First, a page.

The Wytches grew as a band within this very city. A band that arrived in Brighton via the depths and dirge of Peterborough. When Kristian Bell and Gianni Honey moved down, they formed a band that grew on the surf/garage-punk waves of the Brighton music scene, as they grew, the band inevitably began to pioneer a scene that grew around them. Their music attracted the worthy ears of the nation’s music press and before you knew it, they were playing up and down the country as well as frequenting Europe’s captive ears and cities. These ears then transcended across the pond to North America where Partisan Records gave their debut LP a try and decided that it was too good for Europe to keep to itself.
Their debut album ‘Annabel Dream Reader’ was produced by The Coral’s Bill Ryder-Jones and released back in August 2014 via the psych-nucleus of Heavenly Records; a label that also signed Temples and have since taken on King Gizzard and the Lizard Wizard. Upon the release, it was accepted by mass critical acclaim noting influences and similarities to The White Stripes, Black Sabbath and The Birthday Party. A mass of hair amongst ghoulish lyricism and menacing, murky riffs earned The Wytches a spot of being one of 2014’s most promising bands. Now in 2015 and moving forward, the group are set to bring their storm to Brighton once more for the first time this year.
Having previously caught the group at BLEACH for the album release party in August 2014, what was noted was the intensity of the night and crowd. It was a crowd really frothing at the mouth, baying like savage wolves, tense on catching any glimmer of the spectacle that the band could offer and in credit, The Wytches really played up to the storm. In a pathetic-fallacy-esque manner, the night was stormy and taught with danger, the eruption grew and grew inside seeing the band blister through the likes of ‘Burn Out the Bruise’, ‘Gravedweller’ and ‘Digsaw’. It is this gothic manner and tension that allows them to be so captivating. Their set at The Haunt is surely going to go down as one of the greatest, intimate gigs of the year that we will see here in Brighton. Expectations are high and I’m sure that The Wytches know how to swing all this anticipation in their favour.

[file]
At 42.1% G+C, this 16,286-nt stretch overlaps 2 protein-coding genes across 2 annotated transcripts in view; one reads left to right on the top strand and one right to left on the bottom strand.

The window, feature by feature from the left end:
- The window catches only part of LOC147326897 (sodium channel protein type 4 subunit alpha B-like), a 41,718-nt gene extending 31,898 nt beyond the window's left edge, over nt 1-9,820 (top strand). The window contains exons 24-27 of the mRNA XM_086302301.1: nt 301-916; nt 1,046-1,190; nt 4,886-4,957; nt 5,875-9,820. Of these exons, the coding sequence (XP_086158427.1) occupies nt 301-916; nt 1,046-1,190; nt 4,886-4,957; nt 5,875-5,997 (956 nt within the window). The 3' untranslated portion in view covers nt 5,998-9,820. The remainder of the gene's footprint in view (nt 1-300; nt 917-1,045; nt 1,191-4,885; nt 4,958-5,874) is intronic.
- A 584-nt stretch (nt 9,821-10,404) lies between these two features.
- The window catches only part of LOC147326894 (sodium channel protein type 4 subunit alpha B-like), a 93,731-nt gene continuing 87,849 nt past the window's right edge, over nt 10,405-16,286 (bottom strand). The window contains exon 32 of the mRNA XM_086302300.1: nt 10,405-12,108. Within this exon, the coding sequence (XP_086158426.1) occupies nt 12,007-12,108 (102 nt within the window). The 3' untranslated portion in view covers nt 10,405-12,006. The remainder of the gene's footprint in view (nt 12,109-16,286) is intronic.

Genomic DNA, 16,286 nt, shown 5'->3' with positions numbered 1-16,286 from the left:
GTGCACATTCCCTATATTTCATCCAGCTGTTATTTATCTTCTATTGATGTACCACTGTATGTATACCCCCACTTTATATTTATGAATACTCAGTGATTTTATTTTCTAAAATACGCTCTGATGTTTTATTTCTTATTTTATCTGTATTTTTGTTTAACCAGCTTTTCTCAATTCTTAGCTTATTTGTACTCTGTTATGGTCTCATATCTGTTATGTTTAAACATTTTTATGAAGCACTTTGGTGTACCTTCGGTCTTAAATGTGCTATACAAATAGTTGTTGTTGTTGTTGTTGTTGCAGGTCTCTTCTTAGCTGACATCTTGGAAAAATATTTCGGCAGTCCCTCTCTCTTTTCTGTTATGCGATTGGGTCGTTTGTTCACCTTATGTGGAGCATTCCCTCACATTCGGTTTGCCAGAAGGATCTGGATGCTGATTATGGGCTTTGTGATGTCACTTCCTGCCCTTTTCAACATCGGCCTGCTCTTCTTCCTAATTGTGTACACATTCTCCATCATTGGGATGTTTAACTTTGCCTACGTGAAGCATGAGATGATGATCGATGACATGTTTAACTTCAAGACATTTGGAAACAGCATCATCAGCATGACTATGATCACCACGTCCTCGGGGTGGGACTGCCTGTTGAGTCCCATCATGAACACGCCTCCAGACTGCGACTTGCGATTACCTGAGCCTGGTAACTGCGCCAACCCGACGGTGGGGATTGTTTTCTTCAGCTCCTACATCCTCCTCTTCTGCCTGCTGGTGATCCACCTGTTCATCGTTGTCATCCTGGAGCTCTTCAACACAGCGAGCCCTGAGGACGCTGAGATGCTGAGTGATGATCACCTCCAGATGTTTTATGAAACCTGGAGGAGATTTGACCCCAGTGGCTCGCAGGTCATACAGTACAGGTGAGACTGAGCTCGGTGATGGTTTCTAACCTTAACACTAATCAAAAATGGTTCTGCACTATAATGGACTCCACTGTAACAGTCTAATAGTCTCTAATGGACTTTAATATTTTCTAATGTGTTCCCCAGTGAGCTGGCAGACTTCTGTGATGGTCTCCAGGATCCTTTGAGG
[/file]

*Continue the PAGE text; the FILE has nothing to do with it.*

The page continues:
Morning Smoke are first on to kick off the proceedings. Plumes and swells grow beneath hiss and buzz, vocals barb and prong through soundscapes to give you something to grasp to.
Next up are Black Honey, a band that have a solid knack of writing monumental choruses – just take in the indie-pop sensibility of ‘Corrine’. Their raw optimism and satirical lyrics play upon surfing guitar lines, smothered in phased sounds and reverb. Menacing guitar lines incorporating shrieks and plagued yells allows their music to take a turn for the haunted house every now and then. Black Honey develop music with a terrifying edge allowing you to maintain poignant intrigue.
Words by Tom Churchill